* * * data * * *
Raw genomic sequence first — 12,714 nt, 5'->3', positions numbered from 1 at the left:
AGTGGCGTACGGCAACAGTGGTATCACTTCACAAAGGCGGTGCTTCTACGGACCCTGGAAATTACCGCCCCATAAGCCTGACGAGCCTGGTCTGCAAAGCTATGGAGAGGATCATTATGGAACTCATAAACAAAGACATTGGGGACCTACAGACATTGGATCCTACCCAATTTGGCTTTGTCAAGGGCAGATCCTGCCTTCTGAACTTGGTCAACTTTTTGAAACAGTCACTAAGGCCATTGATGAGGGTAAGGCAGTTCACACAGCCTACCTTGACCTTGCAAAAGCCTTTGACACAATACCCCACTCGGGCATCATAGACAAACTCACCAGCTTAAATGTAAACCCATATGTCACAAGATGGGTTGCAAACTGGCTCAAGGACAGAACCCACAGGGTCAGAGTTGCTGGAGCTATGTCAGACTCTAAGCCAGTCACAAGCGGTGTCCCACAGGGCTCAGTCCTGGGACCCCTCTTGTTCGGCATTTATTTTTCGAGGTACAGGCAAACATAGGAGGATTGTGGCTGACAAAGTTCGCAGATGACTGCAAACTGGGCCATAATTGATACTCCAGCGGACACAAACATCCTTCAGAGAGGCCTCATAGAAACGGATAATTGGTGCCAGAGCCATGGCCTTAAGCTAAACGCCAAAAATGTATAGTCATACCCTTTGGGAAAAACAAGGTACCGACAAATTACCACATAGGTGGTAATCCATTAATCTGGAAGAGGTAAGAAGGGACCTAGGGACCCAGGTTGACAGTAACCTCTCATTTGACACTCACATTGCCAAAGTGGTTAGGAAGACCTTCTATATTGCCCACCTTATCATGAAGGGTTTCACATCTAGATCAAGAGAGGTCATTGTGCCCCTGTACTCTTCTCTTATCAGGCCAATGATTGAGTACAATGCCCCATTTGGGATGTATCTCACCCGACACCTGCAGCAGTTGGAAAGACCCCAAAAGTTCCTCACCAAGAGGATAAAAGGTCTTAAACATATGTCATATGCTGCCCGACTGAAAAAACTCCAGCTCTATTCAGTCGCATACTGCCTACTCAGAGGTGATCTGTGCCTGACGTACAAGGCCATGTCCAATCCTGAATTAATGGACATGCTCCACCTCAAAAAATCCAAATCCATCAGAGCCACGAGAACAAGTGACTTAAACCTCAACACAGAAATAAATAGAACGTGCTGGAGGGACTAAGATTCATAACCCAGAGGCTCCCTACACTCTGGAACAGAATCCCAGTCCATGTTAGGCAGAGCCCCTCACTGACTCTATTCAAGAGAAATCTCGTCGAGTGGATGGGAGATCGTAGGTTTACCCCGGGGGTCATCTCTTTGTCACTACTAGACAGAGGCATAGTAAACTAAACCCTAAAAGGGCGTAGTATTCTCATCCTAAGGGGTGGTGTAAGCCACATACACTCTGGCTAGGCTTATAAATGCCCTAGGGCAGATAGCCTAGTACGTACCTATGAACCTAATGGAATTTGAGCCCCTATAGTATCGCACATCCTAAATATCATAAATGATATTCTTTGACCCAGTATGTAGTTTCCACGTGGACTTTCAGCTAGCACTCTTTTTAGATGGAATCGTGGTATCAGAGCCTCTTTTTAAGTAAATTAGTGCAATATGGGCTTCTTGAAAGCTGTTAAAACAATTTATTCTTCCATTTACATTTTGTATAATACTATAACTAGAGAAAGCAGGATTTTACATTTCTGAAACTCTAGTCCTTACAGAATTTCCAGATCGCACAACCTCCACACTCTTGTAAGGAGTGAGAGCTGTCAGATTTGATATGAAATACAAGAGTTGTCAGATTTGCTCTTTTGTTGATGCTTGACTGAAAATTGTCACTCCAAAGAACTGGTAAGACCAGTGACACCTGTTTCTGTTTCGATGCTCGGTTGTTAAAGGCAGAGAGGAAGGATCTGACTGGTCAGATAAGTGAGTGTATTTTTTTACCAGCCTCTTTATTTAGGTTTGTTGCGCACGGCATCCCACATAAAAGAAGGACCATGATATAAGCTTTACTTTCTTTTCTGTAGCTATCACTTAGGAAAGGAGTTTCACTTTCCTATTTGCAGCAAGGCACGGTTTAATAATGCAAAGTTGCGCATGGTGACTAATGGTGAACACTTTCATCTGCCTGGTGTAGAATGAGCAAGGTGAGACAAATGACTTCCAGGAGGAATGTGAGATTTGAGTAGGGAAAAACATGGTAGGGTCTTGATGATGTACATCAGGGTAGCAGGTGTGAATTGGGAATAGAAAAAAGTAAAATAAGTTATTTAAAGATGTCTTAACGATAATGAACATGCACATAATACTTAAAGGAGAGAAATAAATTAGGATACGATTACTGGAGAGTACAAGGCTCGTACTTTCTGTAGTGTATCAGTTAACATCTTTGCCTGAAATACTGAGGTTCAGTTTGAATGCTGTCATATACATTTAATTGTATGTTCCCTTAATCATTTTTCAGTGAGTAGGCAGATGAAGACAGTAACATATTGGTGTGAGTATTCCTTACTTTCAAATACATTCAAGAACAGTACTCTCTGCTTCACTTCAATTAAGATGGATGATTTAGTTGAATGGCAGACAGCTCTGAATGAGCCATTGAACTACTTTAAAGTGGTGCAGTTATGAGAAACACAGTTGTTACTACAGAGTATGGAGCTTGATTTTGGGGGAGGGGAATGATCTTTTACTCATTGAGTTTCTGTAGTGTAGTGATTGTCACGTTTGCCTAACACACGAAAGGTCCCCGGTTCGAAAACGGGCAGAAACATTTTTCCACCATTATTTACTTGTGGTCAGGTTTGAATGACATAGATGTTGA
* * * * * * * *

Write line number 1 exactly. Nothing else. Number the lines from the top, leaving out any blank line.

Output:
Raw genomic sequence first — 12,714 nt, 5'->3', positions numbered from 1 at the left: